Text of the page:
You’d expect a software company like Genetec to be a little bit Silicon Valley. That is the way the company feels but with a Québécois accent, a little more sideways humour and a French bistro in the canteen. Creativity is actively encouraged, there’s space and quietness to think, most the offices have views so as to allow the relaxation of the eye in contemplation. 

This sort of thing seems a bit unusual in a larger organisation but it’s at the heart of Genetec. You see it in the full sized gym surrounded by the offices of software engineers and in personal touches in offices taken to the excellent level of an internal viticetum in one instance. During our tour there are large areas of whole floors that have an old school feel to them. Long corridors connecting multiple offices, everything very comfortably lived in.

The chilly bin

At the heart of the building is a chilled server room which houses the network infrastructure required to serve the needs of the company's software engineers. The network at Genetec is powerful enough to allow modelling of client solutions on a large scale so as to facilitate customisation of software, as well as to allow complex trouble shooting. 

Something else you notice at Genetec is cameras. I didn’t expect to see so many cameras at a software company, despite the obvious need of software engineers for real time video feeds. They are everywhere. Walls of cameras, hundreds, even thousands of cameras, multiplying on benches, desks, window sills, each with a tail of bright blue cable feeding into the building’s powerful network infrastructure.

Alongside the software engineers, the key to understanding the nature of Genetec from my perspective is the SWAT team, which is a group of engineers dedicated to resolving customer issues. The importance of this group speaks not only about Genetec’s customer service but the nature of company itself. Genetec goes to extreme lengths to resolve customer issues, with problems investigated by dedicated teams who take personal responsibility for resolving issues.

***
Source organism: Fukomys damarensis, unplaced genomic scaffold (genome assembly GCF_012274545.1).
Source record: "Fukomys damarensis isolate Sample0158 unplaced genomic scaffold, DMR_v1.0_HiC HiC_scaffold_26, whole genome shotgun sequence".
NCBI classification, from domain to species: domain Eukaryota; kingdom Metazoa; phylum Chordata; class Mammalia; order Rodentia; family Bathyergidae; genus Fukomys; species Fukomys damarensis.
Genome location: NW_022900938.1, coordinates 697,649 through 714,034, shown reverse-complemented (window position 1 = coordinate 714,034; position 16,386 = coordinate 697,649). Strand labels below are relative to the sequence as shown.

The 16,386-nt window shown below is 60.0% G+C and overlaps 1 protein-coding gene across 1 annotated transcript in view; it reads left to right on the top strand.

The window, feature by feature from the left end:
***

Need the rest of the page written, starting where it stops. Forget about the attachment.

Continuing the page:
Listening to war stories most seem to be network-related but Genetec refuses to divide its software from a client’s infrastructure and will undertake agonising detective work to ensure a Security Center application meets a client’s expectations in any installed ecosystem. It’s hard to overstate the importance of Genetec’s profound appetite for its customers' internal problems. Every modern business has experienced that vertiginous moment when a broader network issue devolves into finger pointing between internal IT staff and external suppliers. Genetec makes itself the bridge between its customers' broken circuits. 

These trouble shoots are global and are undertaken for clients great or small. They are obviously epic in nature, celebrated with tongue-in-cheek depictions of SWAT team members photo-shopped as the characters in famous action movie posters. Behind the humour lies a gruelling reality where a global client list is supported right down to the last digit of config code in any part of its network infrastructure. It’s an astonishing dedication and the centrality of the SWAT crew to Genetec’s operation underscores the integrity with which the company views its mission statement. 

This is a young company in terms of average age – maybe early to mid-30s. At any one time there are about 50 interns working at Genetec, which is really cool. There’s a lot of moaning in Australia about a lack of qualified youngsters and Genetec shows how it should be done. It has to be a deliberate investment made with one eye on social capital and the other on selecting the best and brightest for your own team. 

As well as the latest version of Security Center, we get a look at Citywise during the event, which is Genetec’s plan to become a facilitator and conversation starter in making cities safer, more liveable and more efficient. This is an interesting and lateral way to approach potential sales. There’s a community sense to it rooted in the spirit of Montreal itself, which for all its debate over identity can’t help but be a living reflection of a diverse past. 

Citywise is a mature sort of strategy. You could criticise it as appearing altruistic yet being commercial but to my mind it seems more an extension of a business which feels connected to its community and which exists to serve its clients with safety and security solutions. The actions of the best security people always express an underlying protective instinct. 

I’m left with the company’s strong sense of mission. Genetec is the last independent software manufacturer and is very aware of it. This group of people knows it bears sole responsibility for all those clients needing security management capabilities that don’t come packaged in a proprietary box.♦

By John Adams